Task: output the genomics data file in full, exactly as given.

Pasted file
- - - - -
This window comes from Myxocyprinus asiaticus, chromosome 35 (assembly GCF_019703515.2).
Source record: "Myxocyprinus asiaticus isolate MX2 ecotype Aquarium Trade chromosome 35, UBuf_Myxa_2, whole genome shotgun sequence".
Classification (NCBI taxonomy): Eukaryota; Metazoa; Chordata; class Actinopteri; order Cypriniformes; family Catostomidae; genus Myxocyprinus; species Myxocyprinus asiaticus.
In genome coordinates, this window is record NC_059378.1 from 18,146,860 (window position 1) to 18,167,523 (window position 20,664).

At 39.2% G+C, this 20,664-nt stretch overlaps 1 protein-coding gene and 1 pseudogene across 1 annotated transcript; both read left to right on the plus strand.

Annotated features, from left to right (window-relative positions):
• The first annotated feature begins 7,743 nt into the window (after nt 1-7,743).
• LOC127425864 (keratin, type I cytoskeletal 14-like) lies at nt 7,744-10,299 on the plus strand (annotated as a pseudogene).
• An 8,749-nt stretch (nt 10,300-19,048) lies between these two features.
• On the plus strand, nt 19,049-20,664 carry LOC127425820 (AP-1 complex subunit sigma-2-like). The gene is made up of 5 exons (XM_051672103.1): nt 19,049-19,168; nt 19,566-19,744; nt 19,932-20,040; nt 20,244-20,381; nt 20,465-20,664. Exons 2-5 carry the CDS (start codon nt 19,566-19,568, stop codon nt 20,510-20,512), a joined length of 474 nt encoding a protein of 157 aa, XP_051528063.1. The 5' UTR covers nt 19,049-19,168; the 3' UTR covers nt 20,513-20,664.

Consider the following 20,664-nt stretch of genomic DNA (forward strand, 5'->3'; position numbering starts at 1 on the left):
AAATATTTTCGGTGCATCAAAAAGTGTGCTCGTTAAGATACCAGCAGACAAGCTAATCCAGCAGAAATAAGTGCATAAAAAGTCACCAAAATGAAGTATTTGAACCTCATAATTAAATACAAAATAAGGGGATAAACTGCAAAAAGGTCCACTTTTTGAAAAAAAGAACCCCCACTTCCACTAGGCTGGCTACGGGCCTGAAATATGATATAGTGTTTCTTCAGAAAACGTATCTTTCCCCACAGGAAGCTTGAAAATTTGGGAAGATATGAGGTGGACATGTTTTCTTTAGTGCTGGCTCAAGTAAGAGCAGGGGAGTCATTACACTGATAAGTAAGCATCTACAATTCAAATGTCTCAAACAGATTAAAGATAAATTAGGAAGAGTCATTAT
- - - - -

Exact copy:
This window comes from Myxocyprinus asiaticus, chromosome 35 (assembly GCF_019703515.2).
Source record: "Myxocyprinus asiaticus isolate MX2 ecotype Aquarium Trade chromosome 35, UBuf_Myxa_2, whole genome shotgun sequence".
Classification (NCBI taxonomy): Eukaryota; Metazoa; Chordata; class Actinopteri; order Cypriniformes; family Catostomidae; genus Myxocyprinus; species Myxocyprinus asiaticus.
In genome coordinates, this window is record NC_059378.1 from 18,146,860 (window position 1) to 18,167,523 (window position 20,664).

At 39.2% G+C, this 20,664-nt stretch overlaps 1 protein-coding gene and 1 pseudogene across 1 annotated transcript; both read left to right on the plus strand.

Annotated features, from left to right (window-relative positions):
• The first annotated feature begins 7,743 nt into the window (after nt 1-7,743).
• LOC127425864 (keratin, type I cytoskeletal 14-like) lies at nt 7,744-10,299 on the plus strand (annotated as a pseudogene).
• An 8,749-nt stretch (nt 10,300-19,048) lies between these two features.
• On the plus strand, nt 19,049-20,664 carry LOC127425820 (AP-1 complex subunit sigma-2-like). The gene is made up of 5 exons (XM_051672103.1): nt 19,049-19,168; nt 19,566-19,744; nt 19,932-20,040; nt 20,244-20,381; nt 20,465-20,664. Exons 2-5 carry the CDS (start codon nt 19,566-19,568, stop codon nt 20,510-20,512), a joined length of 474 nt encoding a protein of 157 aa, XP_051528063.1. The 5' UTR covers nt 19,049-19,168; the 3' UTR covers nt 20,513-20,664.

Consider the following 20,664-nt stretch of genomic DNA (forward strand, 5'->3'; position numbering starts at 1 on the left):
AAATATTTTCGGTGCATCAAAAAGTGTGCTCGTTAAGATACCAGCAGACAAGCTAATCCAGCAGAAATAAGTGCATAAAAAGTCACCAAAATGAAGTATTTGAACCTCATAATTAAATACAAAATAAGGGGATAAACTGCAAAAAGGTCCACTTTTTGAAAAAAAGAACCCCCACTTCCACTAGGCTGGCTACGGGCCTGAAATATGATATAGTGTTTCTTCAGAAAACGTATCTTTCCCCACAGGAAGCTTGAAAATTTGGGAAGATATGAGGTGGACATGTTTTCTTTAGTGCTGGCTCAAGTAAGAGCAGGGGAGTCATTACACTGATAAGTAAGCATCTACAATTCAAATGTCTCAAACAGATTAAAGATAAATTAGGAAGAGTCATTAT